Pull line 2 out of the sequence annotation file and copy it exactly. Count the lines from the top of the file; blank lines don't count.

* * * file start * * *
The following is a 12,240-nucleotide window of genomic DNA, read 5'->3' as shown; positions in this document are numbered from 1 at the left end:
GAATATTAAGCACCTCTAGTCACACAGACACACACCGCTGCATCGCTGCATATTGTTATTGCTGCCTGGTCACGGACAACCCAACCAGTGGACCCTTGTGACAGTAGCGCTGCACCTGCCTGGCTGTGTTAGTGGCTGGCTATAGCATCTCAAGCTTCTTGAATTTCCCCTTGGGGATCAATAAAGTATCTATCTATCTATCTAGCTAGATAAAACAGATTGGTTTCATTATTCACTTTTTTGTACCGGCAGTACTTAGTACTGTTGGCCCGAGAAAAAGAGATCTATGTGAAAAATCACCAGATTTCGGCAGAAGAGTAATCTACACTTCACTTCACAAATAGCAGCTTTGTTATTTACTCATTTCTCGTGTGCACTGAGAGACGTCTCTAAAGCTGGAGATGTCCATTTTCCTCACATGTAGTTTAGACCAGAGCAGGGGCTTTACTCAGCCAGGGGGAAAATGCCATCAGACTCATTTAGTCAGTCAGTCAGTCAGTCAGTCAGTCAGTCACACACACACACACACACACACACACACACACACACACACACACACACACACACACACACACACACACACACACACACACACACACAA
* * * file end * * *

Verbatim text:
GAATATTAAGCACCTCTAGTCACACAGACACACACCGCTGCATCGCTGCATATTGTTATTGCTGCCTGGTCACGGACAACCCAACCAGTGGACCCTTGTGACAGTAGCGCTGCACCTGCCTGGCTGTGTTAGTGGCTGGCTATAGCATCTCAAGCTTCTTGAATTTCCCCTTGGGGATCAATAAAGTATCTATCTATCTATCTAGCTAGATAAAACAGATTGGTTTCATTATTCACTTTTTTGTACCGGCAGTACTTAGTACTGTTGGCCCGAGAAAAAGAGATCTATGTGAAAAATCACCAGATTTCGGCAGAAGAGTAATCTACACTTCACTTCACAAATAGCAGCTTTGTTATTTACTCATTTCTCGTGTGCACTGAGAGACGTCTCTAAAGCTGGAGATGTCCATTTTCCTCACATGTAGTTTAGACCAGAGCAGGGGCTTTACTCAGCCAGGGGGAAAATGCCATCAGACTCATTTAGTCAGTCAGTCAGTCAGTCAGTCAGTCAGTCACACACACACACACACACACACACACACACACACACACACACACACACACACACACACACACACACACACACACACACACACACACAA